“The simple fact to have a Black woman entering the pantheon is historic,” said Black French scholar Pap Ndiaye, an expert on U.S. minority rights movements.
French President Emmanuel Macron made the decision in August to honor the “exceptional figure” who “embodies the French spirit,” making Baker also the first American-born citizen and the first performer to be immortalized into the Pantheon. She will join scientist Marie Curie, philosopher Voltaire, writer Victor Hugo and other French luminaries.
The move aims to pay tribute to “a woman whose whole life is looking towards the quest of both freedom and justice,” Macron’s office said.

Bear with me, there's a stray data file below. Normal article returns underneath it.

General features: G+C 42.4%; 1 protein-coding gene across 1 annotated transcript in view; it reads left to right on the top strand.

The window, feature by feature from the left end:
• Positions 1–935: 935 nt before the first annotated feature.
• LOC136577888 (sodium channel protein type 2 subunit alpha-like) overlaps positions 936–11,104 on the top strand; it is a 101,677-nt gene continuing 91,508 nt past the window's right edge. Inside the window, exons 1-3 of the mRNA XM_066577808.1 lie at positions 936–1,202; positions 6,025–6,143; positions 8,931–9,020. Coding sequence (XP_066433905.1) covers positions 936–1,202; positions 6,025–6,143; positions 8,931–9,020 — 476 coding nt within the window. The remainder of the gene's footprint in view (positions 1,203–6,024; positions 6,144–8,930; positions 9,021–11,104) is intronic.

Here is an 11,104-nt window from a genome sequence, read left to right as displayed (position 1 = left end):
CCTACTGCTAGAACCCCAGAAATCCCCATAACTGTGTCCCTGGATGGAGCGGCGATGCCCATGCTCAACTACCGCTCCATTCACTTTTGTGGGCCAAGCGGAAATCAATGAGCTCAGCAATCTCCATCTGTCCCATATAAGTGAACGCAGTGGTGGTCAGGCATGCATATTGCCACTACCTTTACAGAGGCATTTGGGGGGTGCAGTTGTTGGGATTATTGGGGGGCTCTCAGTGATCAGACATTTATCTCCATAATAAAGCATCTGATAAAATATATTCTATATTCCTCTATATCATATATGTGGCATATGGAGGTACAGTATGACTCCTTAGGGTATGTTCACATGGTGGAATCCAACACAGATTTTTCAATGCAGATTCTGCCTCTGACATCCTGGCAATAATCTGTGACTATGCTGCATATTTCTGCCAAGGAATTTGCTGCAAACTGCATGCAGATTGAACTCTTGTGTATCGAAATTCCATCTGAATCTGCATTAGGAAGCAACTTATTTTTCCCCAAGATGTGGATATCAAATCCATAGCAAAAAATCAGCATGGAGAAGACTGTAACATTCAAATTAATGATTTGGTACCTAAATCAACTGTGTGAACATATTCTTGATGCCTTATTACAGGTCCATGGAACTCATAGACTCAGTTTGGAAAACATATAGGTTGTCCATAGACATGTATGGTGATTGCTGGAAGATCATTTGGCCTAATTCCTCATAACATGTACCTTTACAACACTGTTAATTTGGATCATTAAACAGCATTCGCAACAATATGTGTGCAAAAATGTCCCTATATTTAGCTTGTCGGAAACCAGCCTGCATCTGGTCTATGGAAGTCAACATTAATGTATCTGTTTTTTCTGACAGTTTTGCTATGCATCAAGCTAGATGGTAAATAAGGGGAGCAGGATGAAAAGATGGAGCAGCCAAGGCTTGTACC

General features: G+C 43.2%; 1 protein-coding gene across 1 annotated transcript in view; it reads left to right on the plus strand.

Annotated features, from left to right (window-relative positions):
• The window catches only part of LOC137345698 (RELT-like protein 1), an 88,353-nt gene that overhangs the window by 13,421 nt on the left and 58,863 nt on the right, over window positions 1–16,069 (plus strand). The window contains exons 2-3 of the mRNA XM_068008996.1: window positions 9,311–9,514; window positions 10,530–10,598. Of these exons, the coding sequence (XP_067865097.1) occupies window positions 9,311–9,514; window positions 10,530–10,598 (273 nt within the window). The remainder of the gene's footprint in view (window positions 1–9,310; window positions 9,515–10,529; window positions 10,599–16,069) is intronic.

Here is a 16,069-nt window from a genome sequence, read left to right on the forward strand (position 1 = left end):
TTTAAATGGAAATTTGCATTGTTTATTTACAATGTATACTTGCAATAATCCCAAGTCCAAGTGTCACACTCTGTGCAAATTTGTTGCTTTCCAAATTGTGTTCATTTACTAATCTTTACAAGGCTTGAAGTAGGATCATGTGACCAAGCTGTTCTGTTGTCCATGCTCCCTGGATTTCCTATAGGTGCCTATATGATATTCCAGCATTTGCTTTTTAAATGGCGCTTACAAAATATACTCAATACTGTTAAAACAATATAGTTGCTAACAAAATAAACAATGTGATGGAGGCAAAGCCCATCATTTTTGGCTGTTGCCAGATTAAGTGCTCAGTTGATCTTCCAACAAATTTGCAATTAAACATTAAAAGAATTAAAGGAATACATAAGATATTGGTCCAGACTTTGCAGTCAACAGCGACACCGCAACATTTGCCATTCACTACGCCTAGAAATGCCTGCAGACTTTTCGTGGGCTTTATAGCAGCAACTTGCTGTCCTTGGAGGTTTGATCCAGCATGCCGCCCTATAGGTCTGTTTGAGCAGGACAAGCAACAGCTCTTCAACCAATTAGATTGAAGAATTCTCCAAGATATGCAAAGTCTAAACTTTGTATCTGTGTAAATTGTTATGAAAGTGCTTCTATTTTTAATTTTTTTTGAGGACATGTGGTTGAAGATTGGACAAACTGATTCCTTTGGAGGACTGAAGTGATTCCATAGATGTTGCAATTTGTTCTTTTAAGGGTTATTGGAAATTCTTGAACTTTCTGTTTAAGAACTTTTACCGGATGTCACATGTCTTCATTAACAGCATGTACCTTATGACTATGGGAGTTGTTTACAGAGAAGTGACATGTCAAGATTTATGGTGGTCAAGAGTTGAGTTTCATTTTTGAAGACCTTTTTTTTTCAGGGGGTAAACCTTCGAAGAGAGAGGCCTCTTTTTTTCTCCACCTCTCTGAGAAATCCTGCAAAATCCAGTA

Baker is not only praised for her world-renowned artistic career but also for her active role in the French Resistance during World War II, her actions as a civil rights activist and her humanist values, which she displayed through the adoption of her 12 children from all over the world.
Born in St. Louis, Missouri, Baker became a megastar in the 1930s, especially in France, where she moved in 1925 as she was seeking to flee racism and segregation in the United States.
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